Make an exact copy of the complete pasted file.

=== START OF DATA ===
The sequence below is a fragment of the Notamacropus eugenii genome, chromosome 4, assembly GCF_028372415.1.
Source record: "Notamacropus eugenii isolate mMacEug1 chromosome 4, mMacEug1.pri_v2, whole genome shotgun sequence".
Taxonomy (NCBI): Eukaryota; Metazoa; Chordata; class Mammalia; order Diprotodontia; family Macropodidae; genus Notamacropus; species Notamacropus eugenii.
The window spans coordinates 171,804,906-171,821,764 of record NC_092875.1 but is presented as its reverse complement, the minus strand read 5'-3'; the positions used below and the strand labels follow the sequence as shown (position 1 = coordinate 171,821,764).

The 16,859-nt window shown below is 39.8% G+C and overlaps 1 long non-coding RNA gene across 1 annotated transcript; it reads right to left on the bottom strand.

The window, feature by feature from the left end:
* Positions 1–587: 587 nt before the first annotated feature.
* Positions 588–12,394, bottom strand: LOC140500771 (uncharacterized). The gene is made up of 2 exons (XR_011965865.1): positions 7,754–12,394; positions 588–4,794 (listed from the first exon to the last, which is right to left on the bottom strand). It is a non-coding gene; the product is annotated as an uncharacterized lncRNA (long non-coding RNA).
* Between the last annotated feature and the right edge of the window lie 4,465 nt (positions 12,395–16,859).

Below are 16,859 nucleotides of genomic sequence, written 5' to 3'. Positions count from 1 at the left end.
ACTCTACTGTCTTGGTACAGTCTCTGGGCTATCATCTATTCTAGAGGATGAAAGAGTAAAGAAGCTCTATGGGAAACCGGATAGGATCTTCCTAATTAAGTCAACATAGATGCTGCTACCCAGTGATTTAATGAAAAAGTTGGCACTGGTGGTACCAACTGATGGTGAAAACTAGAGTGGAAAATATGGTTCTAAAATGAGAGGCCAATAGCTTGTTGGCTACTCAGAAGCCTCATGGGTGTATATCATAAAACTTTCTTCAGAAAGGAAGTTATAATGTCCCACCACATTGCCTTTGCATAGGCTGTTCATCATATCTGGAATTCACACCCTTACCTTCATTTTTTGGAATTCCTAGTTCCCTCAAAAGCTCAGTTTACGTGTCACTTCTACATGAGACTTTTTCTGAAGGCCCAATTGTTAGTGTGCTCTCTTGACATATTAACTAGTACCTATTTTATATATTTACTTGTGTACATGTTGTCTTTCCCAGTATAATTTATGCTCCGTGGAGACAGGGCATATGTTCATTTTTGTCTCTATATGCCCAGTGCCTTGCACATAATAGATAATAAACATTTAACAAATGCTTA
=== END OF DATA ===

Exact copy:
The sequence below is a fragment of the Notamacropus eugenii genome, chromosome 4, assembly GCF_028372415.1.
Source record: "Notamacropus eugenii isolate mMacEug1 chromosome 4, mMacEug1.pri_v2, whole genome shotgun sequence".
Taxonomy (NCBI): Eukaryota; Metazoa; Chordata; class Mammalia; order Diprotodontia; family Macropodidae; genus Notamacropus; species Notamacropus eugenii.
The window spans coordinates 171,804,906-171,821,764 of record NC_092875.1 but is presented as its reverse complement, the minus strand read 5'-3'; the positions used below and the strand labels follow the sequence as shown (position 1 = coordinate 171,821,764).

The 16,859-nt window shown below is 39.8% G+C and overlaps 1 long non-coding RNA gene across 1 annotated transcript; it reads right to left on the bottom strand.

The window, feature by feature from the left end:
* Positions 1–587: 587 nt before the first annotated feature.
* Positions 588–12,394, bottom strand: LOC140500771 (uncharacterized). The gene is made up of 2 exons (XR_011965865.1): positions 7,754–12,394; positions 588–4,794 (listed from the first exon to the last, which is right to left on the bottom strand). It is a non-coding gene; the product is annotated as an uncharacterized lncRNA (long non-coding RNA).
* Between the last annotated feature and the right edge of the window lie 4,465 nt (positions 12,395–16,859).

Below are 16,859 nucleotides of genomic sequence, written 5' to 3'. Positions count from 1 at the left end.
ACTCTACTGTCTTGGTACAGTCTCTGGGCTATCATCTATTCTAGAGGATGAAAGAGTAAAGAAGCTCTATGGGAAACCGGATAGGATCTTCCTAATTAAGTCAACATAGATGCTGCTACCCAGTGATTTAATGAAAAAGTTGGCACTGGTGGTACCAACTGATGGTGAAAACTAGAGTGGAAAATATGGTTCTAAAATGAGAGGCCAATAGCTTGTTGGCTACTCAGAAGCCTCATGGGTGTATATCATAAAACTTTCTTCAGAAAGGAAGTTATAATGTCCCACCACATTGCCTTTGCATAGGCTGTTCATCATATCTGGAATTCACACCCTTACCTTCATTTTTTGGAATTCCTAGTTCCCTCAAAAGCTCAGTTTACGTGTCACTTCTACATGAGACTTTTTCTGAAGGCCCAATTGTTAGTGTGCTCTCTTGACATATTAACTAGTACCTATTTTATATATTTACTTGTGTACATGTTGTCTTTCCCAGTATAATTTATGCTCCGTGGAGACAGGGCATATGTTCATTTTTGTCTCTATATGCCCAGTGCCTTGCACATAATAGATAATAAACATTTAACAAATGCTTA